Conscious Consumerism

Incognito: Good Day, Goodyear

ecofriendly, sustainable, carsNick OgdenComment

This month we are discussing companies that are surprisingly or not so surprisingly trying to create products in the more sustainable ways. Last week we talked about plant-based leathers and Matt & Nat; leathers can be made without harming animals and creating less environmental impacts on the planet. This week we will be talking about tires. Sounds pretty boring? Maybe. I hope not. Surprisingly I think you may find it at least a little interesting. Tires. Rubber. Rice. Up-cycled material. What more could a person want?! Let's dive in.

I own a car, nothing that fancy, but it is pretty fuel efficient (what modern car isn't). I would love to own a Tesla Type-Anything if I could but I am not in the position to drop that kind of money but when I can I will! When I service my car I try and get the best products on the market, using these products as long as I can, and disposing of them properly when they brake. For example I bought Bosch wiper-blades, the set ran me close to $60 and they have lasted me almost 5 years; I know some people that spend half as much and buy a couple sets a year because they don't want to spend the money upfront for a good long lasting pair. This may seem minor but let us consider this: 1 pair-5years-$60 OR 10 pairs-5years-$300. This comparison may be trivial but if we think about the waste that we produce when buying cheap things it clearly stacks up! 1 pair of wiper-blades that are expensive produces far lest waste then 10 pairs and in the long run is significantly cheaper! This is true for anything we maintain our cars with; cheap oil filters will not last as long, cheap headlights will burn out faster, and so on and so on. The tires you equip your car with play a huge factor in how well your car runs and how much more of an environmental impact you will have. 

In 2015 Goodyear and other huge tire manufacturers announced that they will be using silica from spent rice hulls to produce tires. This is huge. Up until recently, tires were predominantly made from rubber derived from petroleum and were not that technologically advanced. In the mid 2000's during the start of the climate change push, tire industry researchers heard the outcry of their consumers and started to look for ways to reduce the environmental impact of tires. They found that most of the impact was from the actual use of the tire, creating resistance between the movement of the car and the road. During their findings the researchers found that roughly 85% of the emissions associated with vehicle tires were from un-needed friction to the road. The researchers worked to figure out tires that had less friction which decreased fuel consumption and ultimately decreased emissions. This did not satisfy consumers.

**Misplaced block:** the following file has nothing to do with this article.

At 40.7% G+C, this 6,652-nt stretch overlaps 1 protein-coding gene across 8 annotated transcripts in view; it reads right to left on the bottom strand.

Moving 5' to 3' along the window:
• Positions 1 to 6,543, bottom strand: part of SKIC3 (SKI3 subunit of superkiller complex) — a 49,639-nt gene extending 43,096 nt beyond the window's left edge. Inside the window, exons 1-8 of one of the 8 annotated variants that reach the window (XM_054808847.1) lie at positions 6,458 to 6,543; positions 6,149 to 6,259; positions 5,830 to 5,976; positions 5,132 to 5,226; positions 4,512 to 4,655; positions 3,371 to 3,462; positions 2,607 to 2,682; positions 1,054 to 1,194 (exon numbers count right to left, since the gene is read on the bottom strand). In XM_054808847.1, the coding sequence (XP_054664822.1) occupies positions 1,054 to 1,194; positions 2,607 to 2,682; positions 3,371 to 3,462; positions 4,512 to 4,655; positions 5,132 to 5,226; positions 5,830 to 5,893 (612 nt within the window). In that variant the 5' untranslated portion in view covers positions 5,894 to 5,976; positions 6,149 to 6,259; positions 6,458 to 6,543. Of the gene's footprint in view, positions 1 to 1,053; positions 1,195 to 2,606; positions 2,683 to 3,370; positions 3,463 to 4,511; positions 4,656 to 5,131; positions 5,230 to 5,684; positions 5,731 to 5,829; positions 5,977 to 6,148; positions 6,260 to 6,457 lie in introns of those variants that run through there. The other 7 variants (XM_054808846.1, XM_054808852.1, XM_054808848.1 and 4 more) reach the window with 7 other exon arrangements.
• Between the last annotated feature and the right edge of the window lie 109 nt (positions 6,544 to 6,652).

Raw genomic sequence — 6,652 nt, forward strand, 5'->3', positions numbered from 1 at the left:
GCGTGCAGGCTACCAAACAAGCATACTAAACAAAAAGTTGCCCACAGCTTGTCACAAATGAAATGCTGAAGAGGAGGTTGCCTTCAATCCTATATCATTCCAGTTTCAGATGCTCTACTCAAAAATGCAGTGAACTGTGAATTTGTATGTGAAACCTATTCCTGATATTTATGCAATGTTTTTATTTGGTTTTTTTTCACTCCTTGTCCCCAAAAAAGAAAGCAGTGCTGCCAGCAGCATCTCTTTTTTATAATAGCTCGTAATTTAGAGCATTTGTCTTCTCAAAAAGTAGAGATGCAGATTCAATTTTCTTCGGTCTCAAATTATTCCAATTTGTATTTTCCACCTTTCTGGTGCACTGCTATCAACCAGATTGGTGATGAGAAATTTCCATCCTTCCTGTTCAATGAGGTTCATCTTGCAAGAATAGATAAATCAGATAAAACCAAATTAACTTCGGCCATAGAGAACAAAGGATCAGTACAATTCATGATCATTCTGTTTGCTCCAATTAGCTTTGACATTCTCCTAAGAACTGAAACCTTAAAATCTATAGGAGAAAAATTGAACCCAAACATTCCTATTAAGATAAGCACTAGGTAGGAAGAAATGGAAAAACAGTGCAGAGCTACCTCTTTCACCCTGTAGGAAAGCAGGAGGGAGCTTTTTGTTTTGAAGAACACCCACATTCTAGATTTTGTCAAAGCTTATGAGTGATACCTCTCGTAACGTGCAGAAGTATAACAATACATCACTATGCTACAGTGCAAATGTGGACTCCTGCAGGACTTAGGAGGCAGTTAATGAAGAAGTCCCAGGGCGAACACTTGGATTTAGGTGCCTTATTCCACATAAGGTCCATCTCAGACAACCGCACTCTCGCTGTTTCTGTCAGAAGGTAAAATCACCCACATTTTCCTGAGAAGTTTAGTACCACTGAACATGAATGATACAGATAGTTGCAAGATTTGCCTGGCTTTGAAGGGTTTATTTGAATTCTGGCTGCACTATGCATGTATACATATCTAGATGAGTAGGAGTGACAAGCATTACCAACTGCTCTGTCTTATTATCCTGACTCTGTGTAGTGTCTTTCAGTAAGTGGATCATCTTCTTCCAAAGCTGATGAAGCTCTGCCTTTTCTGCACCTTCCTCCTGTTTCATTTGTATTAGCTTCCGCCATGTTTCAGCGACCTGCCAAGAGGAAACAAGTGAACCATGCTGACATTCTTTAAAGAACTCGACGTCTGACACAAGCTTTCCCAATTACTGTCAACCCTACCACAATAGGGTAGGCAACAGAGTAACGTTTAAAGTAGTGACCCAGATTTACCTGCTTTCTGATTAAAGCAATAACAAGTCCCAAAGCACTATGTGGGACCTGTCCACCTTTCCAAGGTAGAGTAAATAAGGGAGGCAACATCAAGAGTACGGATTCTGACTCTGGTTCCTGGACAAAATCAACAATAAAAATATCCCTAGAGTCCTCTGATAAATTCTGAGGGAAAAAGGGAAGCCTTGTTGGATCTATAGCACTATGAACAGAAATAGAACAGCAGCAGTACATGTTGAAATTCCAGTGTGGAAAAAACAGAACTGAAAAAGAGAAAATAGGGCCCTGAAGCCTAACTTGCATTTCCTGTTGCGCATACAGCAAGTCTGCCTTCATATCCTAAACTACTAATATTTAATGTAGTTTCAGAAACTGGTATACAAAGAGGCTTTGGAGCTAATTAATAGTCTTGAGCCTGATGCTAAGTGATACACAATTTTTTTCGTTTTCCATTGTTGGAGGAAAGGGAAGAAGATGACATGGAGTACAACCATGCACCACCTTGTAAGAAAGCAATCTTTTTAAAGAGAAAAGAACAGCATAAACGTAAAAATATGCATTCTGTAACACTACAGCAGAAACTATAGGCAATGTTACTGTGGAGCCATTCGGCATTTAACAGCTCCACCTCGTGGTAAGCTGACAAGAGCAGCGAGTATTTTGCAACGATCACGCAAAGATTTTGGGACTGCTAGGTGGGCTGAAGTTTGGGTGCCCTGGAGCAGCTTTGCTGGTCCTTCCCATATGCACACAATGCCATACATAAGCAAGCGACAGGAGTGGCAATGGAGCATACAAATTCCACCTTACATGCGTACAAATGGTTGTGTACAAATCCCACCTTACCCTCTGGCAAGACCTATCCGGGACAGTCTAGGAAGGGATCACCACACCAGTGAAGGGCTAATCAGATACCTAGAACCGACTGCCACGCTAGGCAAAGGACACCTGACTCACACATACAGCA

Using spent rice hulls, instead of harvesting new matter, meant that Goodyear was not only looking for alternatives to petroleum but they also realized the impact of their resource acquisition. Using a waste product not only helps close the loop between manufacturing, consuming, and wasting it also reduces the environmental impact of another industry. As biomass is composted the microbial's eating the waste produce GHG's adding to our climate change problem. Utilizing the spent rice hulls from rice production means that these emissions are taken out of the environment. Now this might open discussion up to weighing the emissions of the microbial's to that of the processing of the spent rice hulls. In my opinion this is a moot point. Goodyear and other tire manufacturers might look to first consumption plant-based resources, meaning that they would have to process fresh matter to produce their tires and I would argue this would cause more emissions then using the spent rice hulls. No matter the case, the fact of the matter is that tire manufacturers realize the environmental impact of their industry and are changing their ways. 

Through the understanding of consumer demands, tire manufacturers are integrating new innovations into their tires in an effort to reduce their products emissions and environmental impact. This is done through a variety of ways but most recently and the one we are focusing on is silica derived from spent rice husks. First off, what is silica? Silica is an additive that is in numerous products from toothpaste to hamburger meat and tires. Silica is added to tires to reduce friction which decrease emissions (as discussed earlier) as well as reduce heat. Silica or silicon is a naturally occurring element on earth but is always mixed in with other things. Traditionally it would be extracted from various non-organic compound using intense soluble and toxic chemicals. The silica extracted from rice hulls is a fairly less laborious task requiring much less chemical to purify. As an added bonus, the silica extracted from plant-based compounds is pure compared to that of non-organic material that yields lower quality. As I mentioned before, the higher the grade the less you need; the same is true here.  

We are also seeing this year, 2017, Goodyear announce the integration of soybean derived rubber into their tires. This may be a little while yet until they integrate this technology into all their products but this is still a huge step forward.